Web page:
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U.S. judge extends bankruptcy protection for 2 Bear Stearns hedge funds

U.S. judge extends bankruptcy protection for 2 Bear Stearns hedge funds

A federal judge on Monday barred investors from seizing the assets of two Bear Stearns Cos. hedge funds for 10 days, but indicated he is considering lifting the funds' U.S. bankruptcy protections.
Judge Burton Lifland of the U.S. Bankruptcy Court in Manhattan said he hadn't reached a decision on the funds' request for U.S. Chapter 15 protection, which would allow the funds to seek bankruptcy-law protection in the United States while liquidating in the Cayman Islands.
The two funds bet heavily on subprime mortgage loans and as defaults increased, creditors began to clamor for their collateral, leaving the funds short on cash.
Provisional liquidators working to unwind the funds in the Caymans estimate that the High-Grade Structured Credit Strategies Master Fund could see recoveries of $25 million (euro18.3 million), and the smaller High-Grade Structured Credit Strategies Enhanced Leverage Master Fund could see recoveries of less than $50 million (euro36.6 million).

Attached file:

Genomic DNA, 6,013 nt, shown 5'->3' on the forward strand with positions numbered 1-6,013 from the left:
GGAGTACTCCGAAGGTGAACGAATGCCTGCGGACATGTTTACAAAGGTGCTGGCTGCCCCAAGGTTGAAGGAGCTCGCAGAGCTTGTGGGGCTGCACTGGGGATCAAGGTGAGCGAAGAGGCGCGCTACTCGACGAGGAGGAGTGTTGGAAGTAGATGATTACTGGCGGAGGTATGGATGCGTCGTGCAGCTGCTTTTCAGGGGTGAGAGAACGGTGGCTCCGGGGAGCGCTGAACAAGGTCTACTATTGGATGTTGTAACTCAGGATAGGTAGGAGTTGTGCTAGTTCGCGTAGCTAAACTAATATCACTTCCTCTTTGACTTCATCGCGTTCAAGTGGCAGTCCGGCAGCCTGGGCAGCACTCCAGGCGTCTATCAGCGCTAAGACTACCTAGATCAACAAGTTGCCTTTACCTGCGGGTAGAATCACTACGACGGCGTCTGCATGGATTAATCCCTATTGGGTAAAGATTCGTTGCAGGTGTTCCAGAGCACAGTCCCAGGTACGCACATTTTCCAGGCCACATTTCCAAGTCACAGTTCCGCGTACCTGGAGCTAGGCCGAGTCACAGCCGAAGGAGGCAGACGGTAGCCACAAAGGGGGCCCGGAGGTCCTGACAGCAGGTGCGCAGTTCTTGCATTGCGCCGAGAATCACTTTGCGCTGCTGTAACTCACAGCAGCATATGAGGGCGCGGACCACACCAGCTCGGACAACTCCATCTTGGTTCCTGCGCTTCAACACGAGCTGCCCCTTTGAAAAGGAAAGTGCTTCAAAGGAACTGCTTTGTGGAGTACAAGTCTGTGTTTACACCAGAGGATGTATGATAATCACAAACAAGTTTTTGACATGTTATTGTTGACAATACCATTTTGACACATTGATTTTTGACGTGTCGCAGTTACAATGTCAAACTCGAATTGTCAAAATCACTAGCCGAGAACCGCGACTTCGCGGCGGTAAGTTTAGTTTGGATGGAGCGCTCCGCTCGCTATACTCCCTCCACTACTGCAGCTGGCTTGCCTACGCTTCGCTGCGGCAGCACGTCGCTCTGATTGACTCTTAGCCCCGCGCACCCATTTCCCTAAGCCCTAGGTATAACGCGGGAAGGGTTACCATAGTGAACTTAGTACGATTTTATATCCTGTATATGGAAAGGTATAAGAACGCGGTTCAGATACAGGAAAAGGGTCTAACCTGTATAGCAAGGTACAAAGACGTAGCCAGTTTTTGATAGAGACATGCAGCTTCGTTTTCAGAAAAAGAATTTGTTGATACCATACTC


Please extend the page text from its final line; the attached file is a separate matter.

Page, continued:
Bear Stearns stepped in and bought out investors' positions after big Wall Street firms started fleeing the larger fund earlier this year.
Lifland said it appears the two funds, though registered in the Caymans, operated primarily out of New York.
"The head office is where a critical mass of functions are carried out and that can be in a jurisdiction other than where the registered offices are located," Lifland said. "Clearly, the principal functions here are carried out elsewhere."
Lifland, however, extended an order barring creditors and investors from taking action in the United States against the funds for another 10 days while he decides on the funds' request to recognize the Cayman Islands as having "main jurisdiction" over the insolvency proceedings.
Under Chapter 15, added to the Bankruptcy Code in 2005, a company or court-appointed administrator may seek a U.S. court's recognition of a foreign bankruptcy case as the main, or controlling, proceeding. If Lifland refuses to recognize the Caymans proceedings, the Bear Stearns funds can't take advantage of protections available under Chapter 15, including the automatic stay that blocks lawsuits and the seizure of assets.
The Bear Stearns hedge funds have asked Lifland to recognize the Cayman Islands as the main jurisdiction for the proceedings.
Shares of Bear Stearns fell $3.38, or 2.9 percent, to $113.72 in afternoon trading Monday.
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Christopher Witkowsky is a correspondent of Dow Jones Newswires.


Updated : 2021-07-25 10:09 GMT+08:00